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Film Review: The Pond (2021)

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SYNOPSIS:

Anthropology professor was kicked out from his university for claiming to be on the threshold of an apocalyptic discovery. Someone or something is still interested in his work.

REVIEW:

WARNING: Possible spoilers in this review, so please be aware if you read this before watching “The Pond”.

When you mention you watched a Serbian horror film to those who like horror, their first thought is that you saw “A Serbian Film”. While that particular movie has developed a bit of a reputation (whether it is deserved or not is up to the viewer), there are other horror movies made there.

“The Pond” is a 2021 release, directed by director/co-writer Petar Pasic. Remove any hope for gore or extreme violence. This film is not for those looking to test the limits of their gag reflex

A university professor has taken a sabbatical from his job. According to him, he was pressured out. Why? His research into certain patterns of events, trends, and statistics are leading him to believe that these occurrences are taking place for a very specific reason. He still maintains contact with his mentor who works at the university, even though his colleague questions his sense of reality.

But what is it all pointing towards?

To continue his research, he spends most of his days visiting an inhabited island in the middle of a pond that circles the little, isolated community. There, he compiles evidence and sorts through it on his computer. Each day, he interacts with the very limited population. There is the sugary-snack-obsessed gent he plays chess with. The chess player’s two daughters torment each other and ask when will the professor bring his daughter so they can play with her. The community handyman is a burly guy with some serious anger issues. Last, there is the odd young man who ferries the professor across the water each day in a boat that is slowly wasting away due to neglect.

At home, he must face the ongoing loss of his wife while raising his young daughter and navigating his live-in relationship with a former student.

The film covers 7 days as the professor experiences an increasing number of strange occurrences that spread from the island and start making his home a source of discomfort and fear.

Without commenting on the film’s intent or purpose, it is safe to say that there will be folks who will end up putting this movie on with no volume, adding their own music, and kicking back to enjoy the rather creepy and odd visuals that pop up throughout the runtime. Visually, “The Pond” a wonderful film loaded with symbols and beautifully-framed shots. Even if the film fails in every other respect, you have to give the director and set designer credit for creating such amazing imagery.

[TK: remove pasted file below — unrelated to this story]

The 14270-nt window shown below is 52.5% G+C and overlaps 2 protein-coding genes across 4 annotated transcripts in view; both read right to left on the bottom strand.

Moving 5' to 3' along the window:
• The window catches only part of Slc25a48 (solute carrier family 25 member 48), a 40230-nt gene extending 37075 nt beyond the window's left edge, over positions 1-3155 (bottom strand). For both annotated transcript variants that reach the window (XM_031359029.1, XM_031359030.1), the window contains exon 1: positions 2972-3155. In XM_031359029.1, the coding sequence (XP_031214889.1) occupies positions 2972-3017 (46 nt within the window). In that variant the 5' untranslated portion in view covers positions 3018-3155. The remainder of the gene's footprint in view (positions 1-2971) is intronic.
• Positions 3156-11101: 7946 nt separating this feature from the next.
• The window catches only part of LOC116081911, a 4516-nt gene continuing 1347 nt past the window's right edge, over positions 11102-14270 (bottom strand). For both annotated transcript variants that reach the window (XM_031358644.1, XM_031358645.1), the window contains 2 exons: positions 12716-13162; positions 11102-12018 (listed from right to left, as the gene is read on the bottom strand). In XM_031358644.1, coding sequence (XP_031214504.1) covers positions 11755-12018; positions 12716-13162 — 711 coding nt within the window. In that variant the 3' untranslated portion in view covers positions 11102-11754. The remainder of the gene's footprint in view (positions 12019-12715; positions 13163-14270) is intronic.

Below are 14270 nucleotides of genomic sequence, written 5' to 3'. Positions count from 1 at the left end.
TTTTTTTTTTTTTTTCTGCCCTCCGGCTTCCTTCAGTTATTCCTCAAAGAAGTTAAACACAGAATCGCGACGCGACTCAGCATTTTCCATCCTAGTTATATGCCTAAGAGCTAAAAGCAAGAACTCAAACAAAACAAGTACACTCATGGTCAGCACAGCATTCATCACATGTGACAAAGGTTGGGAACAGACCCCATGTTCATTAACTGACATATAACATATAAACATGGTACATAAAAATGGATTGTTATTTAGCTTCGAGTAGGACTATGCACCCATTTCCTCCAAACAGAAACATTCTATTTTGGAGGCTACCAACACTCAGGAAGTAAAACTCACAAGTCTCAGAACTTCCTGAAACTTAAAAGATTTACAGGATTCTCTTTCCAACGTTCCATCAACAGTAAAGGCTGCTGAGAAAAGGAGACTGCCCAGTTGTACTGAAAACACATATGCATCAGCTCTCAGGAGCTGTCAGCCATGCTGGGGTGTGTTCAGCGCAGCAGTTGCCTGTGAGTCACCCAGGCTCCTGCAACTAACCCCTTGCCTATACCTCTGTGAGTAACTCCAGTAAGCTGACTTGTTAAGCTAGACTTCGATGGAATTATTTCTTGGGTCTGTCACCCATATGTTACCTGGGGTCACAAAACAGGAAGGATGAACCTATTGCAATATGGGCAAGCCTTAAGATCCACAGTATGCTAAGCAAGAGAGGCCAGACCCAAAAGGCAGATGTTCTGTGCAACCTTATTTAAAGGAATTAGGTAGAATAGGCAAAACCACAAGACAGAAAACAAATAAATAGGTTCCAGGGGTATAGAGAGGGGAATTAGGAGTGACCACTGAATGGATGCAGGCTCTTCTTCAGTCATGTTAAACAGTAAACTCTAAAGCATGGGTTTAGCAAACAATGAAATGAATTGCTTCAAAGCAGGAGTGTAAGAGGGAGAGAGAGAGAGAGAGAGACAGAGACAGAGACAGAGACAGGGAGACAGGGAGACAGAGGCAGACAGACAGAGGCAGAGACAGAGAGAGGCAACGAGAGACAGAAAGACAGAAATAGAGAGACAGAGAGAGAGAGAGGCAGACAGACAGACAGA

Here is the issue with “The Pond”: For most average viewers, this is one obtuse beast that all but requires a good eye and fairly strong knowledge of Catholic/Christian faith. To get personal, this movie intrigued me to no end, but I came up with zilch as far as completely grasping what is going on, even when you are offered a bit of explanation at the end.

Off to them darned ol’ interwebs for a touch of research, and some of the film’s elements start to make more sense. Throughout the film, as we see the professor interacting with the mostly unusual cast of characters, the audience is shown little things about each person. A touch of decoration here, a mask worn there, or an unsubtle outburst elsewhere. Other than the professor, his daughter, and a freaky dude with a heavy-looking headdress, there are basically seven characters.

Hmm, seven, you say? What sinful things does “seven” bring to mind?

Once that part clicked, so did most of the film, given the slight explanation at the very end.

Does all the symbolism work to make the film worthwhile? Somewhat. It turns the movie into a weird mental puzzle, which can be fun. What isn’t as fun is the sometimes-awkward line delivery, which can lead a viewer to think the acting is off. Perhaps it is. Perhaps it is intentional, by the director’s choice. Another possibility is that some of the actors may have learned their dialogue phonetically, sounding out the words without actually speaking English. When this is done in other foreign films, it can either make a performance look bad or it can give a character a David-Lynchian weirdness. Here, it swings to the weird.

“The Pond” is what could be called a “deliberately-paced” film. Nothing is rushed. The movie can, at times, feel crazy slow and then dump you into a series of startling or awkward images that disorient the viewer. If you aren’t grooving on the imagery, then boredom can creep in.

Overall, “The Pond” worth checking out if you like mind games more than monsters and/or mayhem. Otherwise, just watch the highlight reel from “A Serbian Film” for your fix.

 

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